Has the role and skill set of the teacher ever changed at any point in history as rapidly as it is now? I can’t imagine that it has. The teacher always had more knowledge (in theory) than the students and thus it was the teachers role to pass that knowledge on to the students. The time it took to acquire information and the isolation of communities resulted in particular skill sets people needed to be successful members of society that are different than the skill sets that today’s students will be needing in the 21st century. Years down the road, people may look at the current period that we are experiencing in education and refer to it as a revolution.
The biggest change that has flipped education around is the accessibility of information. As little as twenty years ago if you were in need of learning something new it resulted in finding experts who could teach you, reading books, taking courses at school, etc. All of these options were time and labour intensive tasks that were often so daunting that you had to REALLY want to learn that something in order to consider the investment. There was a major opportunity cost to learning new things. We are all familiar with the phrase ‘google it’, which is about all you need to do to find the answers to your questions these days. Due to the accessibility of information, the skills that today’s learners need are different than the skills that all previous generations needed. More important than KNOWING a lot of stuff, students need to assess the CREDIBILITY of information. With the click of a button, you will often times have more information about a particular topic than you could ever hope to read, so the problem is not having access to information, but finding out what information is accurate. We can all be creators and publishers of information, but not all information is created equal.
The NCTE’s Framework for 21st Century Curriculum and Assessment identifies critiquing and analyzing multimedia texts as an essential skill. Teaching higher order thinking skills such as assessing credibility isn’t the simplest of tasks, but as a science teacher, I have used a 20 question guideline for assessing scientific claims with my classes that I have found to be very helpful to students. Now not every piece of information that students need to assess credibility for is a scientific claim, but many of these tips are interdisciplinary and I think just teaching students to think about what they read in terms of validity, just being skeptical, is a skill that is transferable and that critical thinking nature will become a part of who they are.
When wanting to teach students 21st century skills, the aforementioned skill of analyzing digital text should be a priority. As mentioned, the NCTE’s framework identifies it as an important skill and it is also identified in the ISTE’s Standards for students. Jeremy’s blog ‘Four Strategies Every Teacher Needs to Meet Necessary Future Literacies for Students’ highlights strategy number one as “Give students practice reading screen-based texts”. If we realize that content no longer needs to be our primary focus because we are not the sole source of student obtainment, then we are transitioning to teaching students how to be more independent and responsible for their own learning. This is wonderful, provided students can differentiate between good resources and poor resources. We cannot expect this to be an innate ability, but it must be taught to them, and I would argue taught at a young age, in all subjects, and practiced frequently. Just like Jeremy mentioned as strategy number one, we need to allow for students to practice reading screen-based texts, but in conjunction with that, we need to teach the skills to assess those texts.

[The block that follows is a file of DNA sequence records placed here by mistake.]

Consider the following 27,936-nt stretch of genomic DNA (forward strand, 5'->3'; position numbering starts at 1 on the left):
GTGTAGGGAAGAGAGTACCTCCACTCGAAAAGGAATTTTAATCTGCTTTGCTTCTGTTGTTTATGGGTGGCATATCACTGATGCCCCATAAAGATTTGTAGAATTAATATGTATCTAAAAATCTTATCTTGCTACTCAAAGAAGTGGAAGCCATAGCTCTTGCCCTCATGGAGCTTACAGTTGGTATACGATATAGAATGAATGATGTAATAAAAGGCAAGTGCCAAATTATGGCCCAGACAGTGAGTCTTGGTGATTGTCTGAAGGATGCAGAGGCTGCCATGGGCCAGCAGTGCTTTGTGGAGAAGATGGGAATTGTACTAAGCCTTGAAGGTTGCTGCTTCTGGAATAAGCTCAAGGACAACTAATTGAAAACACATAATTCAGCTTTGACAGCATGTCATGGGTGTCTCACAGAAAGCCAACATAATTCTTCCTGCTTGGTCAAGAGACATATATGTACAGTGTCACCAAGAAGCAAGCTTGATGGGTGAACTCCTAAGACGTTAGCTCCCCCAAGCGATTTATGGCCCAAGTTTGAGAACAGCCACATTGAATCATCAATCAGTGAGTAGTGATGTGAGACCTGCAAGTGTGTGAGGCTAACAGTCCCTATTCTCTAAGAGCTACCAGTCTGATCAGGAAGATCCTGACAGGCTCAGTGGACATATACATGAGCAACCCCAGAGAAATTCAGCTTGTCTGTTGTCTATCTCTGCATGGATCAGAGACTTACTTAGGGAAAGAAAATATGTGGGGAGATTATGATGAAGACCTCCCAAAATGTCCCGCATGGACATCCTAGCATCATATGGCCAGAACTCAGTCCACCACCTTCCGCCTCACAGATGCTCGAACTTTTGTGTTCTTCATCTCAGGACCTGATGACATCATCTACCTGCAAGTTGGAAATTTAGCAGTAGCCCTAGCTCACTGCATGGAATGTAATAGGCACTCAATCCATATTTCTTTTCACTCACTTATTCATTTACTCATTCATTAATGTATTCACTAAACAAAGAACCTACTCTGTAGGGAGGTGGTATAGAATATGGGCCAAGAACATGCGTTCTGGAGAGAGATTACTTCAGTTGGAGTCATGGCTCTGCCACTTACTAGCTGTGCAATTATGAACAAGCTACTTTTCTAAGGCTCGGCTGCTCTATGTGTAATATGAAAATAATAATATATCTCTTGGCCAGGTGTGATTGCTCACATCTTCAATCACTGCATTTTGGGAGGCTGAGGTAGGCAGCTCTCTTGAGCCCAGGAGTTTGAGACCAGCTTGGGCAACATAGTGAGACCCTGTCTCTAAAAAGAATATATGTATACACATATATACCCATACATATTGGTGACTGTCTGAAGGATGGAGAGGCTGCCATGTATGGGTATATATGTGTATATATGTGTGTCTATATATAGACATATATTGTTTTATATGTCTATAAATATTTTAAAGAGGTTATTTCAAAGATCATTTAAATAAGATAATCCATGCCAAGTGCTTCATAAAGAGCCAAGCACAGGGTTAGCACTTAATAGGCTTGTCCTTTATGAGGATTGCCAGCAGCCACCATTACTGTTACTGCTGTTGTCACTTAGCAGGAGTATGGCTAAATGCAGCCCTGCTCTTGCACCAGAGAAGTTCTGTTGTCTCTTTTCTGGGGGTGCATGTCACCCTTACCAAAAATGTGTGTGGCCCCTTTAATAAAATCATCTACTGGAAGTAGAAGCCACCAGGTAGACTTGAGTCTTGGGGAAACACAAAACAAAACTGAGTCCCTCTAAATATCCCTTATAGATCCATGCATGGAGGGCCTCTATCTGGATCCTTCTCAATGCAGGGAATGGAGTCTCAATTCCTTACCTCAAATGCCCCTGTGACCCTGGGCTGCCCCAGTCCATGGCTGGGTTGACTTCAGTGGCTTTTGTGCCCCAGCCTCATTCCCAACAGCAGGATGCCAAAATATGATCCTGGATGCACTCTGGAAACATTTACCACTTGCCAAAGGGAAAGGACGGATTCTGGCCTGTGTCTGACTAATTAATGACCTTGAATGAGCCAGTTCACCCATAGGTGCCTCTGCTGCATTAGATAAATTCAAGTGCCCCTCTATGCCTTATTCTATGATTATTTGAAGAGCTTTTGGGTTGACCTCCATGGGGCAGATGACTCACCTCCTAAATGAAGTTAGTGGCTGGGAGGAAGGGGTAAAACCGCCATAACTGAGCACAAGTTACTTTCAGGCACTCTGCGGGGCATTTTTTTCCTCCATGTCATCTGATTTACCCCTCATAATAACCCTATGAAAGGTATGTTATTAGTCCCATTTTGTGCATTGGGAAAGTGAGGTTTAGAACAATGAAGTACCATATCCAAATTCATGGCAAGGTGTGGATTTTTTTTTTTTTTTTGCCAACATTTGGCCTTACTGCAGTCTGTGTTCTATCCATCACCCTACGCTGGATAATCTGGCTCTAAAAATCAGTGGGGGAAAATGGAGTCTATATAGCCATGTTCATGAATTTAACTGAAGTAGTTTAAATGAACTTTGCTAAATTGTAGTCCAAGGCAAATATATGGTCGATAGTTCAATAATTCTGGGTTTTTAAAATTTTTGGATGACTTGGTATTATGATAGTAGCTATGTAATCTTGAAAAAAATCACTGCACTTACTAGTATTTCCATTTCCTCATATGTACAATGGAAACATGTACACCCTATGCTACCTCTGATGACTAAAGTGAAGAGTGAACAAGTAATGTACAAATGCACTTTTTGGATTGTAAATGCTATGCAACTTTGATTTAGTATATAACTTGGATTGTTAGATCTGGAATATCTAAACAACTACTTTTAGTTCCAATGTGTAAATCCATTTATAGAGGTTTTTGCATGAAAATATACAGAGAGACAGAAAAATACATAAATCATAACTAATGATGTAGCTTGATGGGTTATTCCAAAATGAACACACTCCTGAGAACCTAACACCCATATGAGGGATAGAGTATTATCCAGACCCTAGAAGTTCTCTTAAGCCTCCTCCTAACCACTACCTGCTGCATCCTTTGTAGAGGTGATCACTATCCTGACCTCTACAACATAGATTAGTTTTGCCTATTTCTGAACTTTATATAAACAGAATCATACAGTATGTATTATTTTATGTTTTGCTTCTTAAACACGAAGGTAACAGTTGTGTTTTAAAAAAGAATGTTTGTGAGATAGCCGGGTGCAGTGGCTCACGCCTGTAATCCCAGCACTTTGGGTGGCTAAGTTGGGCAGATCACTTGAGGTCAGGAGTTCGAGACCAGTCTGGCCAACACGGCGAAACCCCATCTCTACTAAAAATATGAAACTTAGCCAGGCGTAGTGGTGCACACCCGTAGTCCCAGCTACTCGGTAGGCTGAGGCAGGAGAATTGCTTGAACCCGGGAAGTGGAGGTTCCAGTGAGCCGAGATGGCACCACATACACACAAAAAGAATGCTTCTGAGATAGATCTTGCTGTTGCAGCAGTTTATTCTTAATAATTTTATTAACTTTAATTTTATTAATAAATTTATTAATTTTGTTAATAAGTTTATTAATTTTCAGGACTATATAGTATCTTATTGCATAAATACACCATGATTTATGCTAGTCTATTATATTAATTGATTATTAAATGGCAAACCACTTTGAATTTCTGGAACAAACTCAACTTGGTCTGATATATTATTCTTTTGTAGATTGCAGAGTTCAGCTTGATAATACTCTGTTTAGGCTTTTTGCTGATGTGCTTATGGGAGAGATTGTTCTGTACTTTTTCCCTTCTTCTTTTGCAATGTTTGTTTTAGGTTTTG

While doing some googling of information, I found a resource that I assessed the validity of and found to be very good! ‘15 Characteristics of a 21st-Century Teacher’ by Tsisana Palmer provided a really brief overview of what she considers to be the 15 things we need to be doing with our students in the 21st century. Her characteristics closely align with the NCTE’s and the ISTE’s which is an example of the rule of three; using three different sources to verify information. I don’t think there is a whole lot of heated debate regarding what skills today’s learners need for the future world which should be an indicator to us teachers that since there is such a strong consensus about what students need from us, we need to get on board with these. Tsisana’s second stated characteristic, “students as producers”, is my personal favourite. I love seeing what students are capable of producing, and the self-motivation that can come with it is truly refreshing. If a teacher asks you how to transition to being a 21st century teacher, what do you identify as the first and most important step to making that jump?
Live long and prosper